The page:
Rajesh Khanna, the Indian actor who was a phenomenon in Hindi-language cinema from the late 1960s through the mid-1970s, is to be the subject of a biopic.
Producer Nikhil Dwivedi (“Veere Di Wedding”) has acquired the rights to Gautam Chintamani’s bestselling book, “Dark Star: The Loneliness Of Being Rajesh Khanna.” Farah Khan, who made “Main Hoon Na” and “Om Shanti Om,” starring Shah Rukh Khan, is in talks to direct the adaptation of the book. Khan will write the script with Chintamani.
Born Jatin Khanna in Amritsar, Khanna debuted in films with “Aakhri Khat” in 1966, which was India’s entry to the Oscars. From 1969 through 1974, Khanna starred in 15 consecutive hits, earning him the sobriquet ‘Superstar.’
Khanna rose to prominence with dual blockbusters “Aradhana” and “Do Raaste” in 1969. The films, in which he co-starred with Sharmila Tagore and Mumtaz, respectively, ruled the box office for weeks. For the next several years he toplined light-hearted formulaic films including “Safar,” “Kati Patang,” “Sachha Jhutha” and “Haathi Mere Saathi.”
In 1971, he teamed with helmer Hrishikesh Mukherjee and Amitabh Bachchan, then just starting his career, for “Anand.” Khanna’s performance as the titular character, a dying cancer patient, proved he was no lightweight. The duo teamed for other hits such as 1971’s “Bawarchi” and 1973’s “Namak Haram,” an adaptation of “Beckett” in which he was paired again with Bachchan.
Khanna changed gears again for 1972’s “Amar Prem,” co-starring with Tagore as a lonely husband.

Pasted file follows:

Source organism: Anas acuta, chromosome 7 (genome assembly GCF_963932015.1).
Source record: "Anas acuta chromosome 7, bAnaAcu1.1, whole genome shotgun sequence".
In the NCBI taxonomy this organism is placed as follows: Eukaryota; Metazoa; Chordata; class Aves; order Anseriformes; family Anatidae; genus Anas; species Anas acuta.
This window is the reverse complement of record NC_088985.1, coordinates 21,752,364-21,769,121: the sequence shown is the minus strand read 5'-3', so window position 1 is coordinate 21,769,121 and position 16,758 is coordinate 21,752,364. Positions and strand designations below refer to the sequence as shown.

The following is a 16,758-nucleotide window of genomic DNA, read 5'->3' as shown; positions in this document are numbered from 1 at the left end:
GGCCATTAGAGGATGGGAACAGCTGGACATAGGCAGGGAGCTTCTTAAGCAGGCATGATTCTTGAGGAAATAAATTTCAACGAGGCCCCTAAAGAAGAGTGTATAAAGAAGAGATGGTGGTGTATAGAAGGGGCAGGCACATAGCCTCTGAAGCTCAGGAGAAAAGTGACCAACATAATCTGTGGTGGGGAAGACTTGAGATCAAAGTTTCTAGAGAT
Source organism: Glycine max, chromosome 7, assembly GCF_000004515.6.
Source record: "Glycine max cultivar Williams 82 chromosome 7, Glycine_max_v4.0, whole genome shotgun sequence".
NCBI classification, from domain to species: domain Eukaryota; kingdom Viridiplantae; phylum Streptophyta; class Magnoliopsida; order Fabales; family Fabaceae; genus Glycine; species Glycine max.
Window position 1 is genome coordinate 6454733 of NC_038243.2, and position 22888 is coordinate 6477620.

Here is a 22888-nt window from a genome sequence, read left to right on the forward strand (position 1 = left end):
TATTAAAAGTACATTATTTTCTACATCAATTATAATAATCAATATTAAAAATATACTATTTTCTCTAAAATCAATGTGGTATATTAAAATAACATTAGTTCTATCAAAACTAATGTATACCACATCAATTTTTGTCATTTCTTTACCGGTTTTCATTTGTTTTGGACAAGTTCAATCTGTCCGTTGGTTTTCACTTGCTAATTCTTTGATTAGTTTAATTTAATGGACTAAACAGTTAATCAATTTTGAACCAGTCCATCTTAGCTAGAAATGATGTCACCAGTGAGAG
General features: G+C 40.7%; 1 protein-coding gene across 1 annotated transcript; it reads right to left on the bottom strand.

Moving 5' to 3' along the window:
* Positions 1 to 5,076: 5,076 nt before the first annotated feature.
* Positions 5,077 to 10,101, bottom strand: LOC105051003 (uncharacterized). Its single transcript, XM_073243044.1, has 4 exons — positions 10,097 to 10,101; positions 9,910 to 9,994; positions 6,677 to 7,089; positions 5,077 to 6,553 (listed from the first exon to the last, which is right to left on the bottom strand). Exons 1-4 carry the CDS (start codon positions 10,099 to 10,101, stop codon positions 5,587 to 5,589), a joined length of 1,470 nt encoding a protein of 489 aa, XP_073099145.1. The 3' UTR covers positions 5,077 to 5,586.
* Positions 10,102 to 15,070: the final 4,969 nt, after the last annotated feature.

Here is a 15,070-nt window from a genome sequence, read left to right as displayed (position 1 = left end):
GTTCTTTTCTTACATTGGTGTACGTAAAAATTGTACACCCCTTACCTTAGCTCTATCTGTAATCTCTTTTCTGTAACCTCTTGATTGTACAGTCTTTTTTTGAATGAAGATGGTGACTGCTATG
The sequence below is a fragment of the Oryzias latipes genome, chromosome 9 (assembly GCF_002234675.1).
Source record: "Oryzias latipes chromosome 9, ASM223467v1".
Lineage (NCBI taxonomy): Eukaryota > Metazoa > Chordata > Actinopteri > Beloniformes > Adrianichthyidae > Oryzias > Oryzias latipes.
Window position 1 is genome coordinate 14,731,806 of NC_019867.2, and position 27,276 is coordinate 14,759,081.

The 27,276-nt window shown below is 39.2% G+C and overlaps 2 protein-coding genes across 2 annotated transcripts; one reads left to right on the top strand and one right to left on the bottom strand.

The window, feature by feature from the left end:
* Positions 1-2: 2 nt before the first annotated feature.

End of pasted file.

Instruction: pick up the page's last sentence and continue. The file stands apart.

During the 1970s an entire generation of Indians, male and female, swooned for him. Men copied his hairstyle and dress and the head bob that always accompanied his songs, while women wrote him letters in red (allegedly using their own blood).
But the rise of Bachchan as well as newer actors such as Rishi Kapoor displaced him. His marriage to Dimple Kapadia, the teen star of “Bobby” and 16 years his junior, dampened the enthusiasm of femme fans. During the ’80s he acted in a string of B-grade movies. In later years he had roles in TV series and films, but unlike Bachchan who continued to be a box office pull, Khanna’s star had set.
He moved into politics, serving as a member of India’s lower house of Parliament from 1991-96.
Dwivedi said: “Yes, I’ve acquired the rights to Gautam Chintamani’s book, ‘Dark Star,’ and I’m in talks with Farah Khan to make the film. That’s all I can say for now. As and when any major development happens, I’ll be happy to share because I’m really very excited about bringing Rajesh Khanna’s story to the big screen.”
Khan said: “Yes, I have read Gautam’s book and it’s very fascinating. It’s definitely an exciting story. We are in a conversation over this but I cannot comment more.”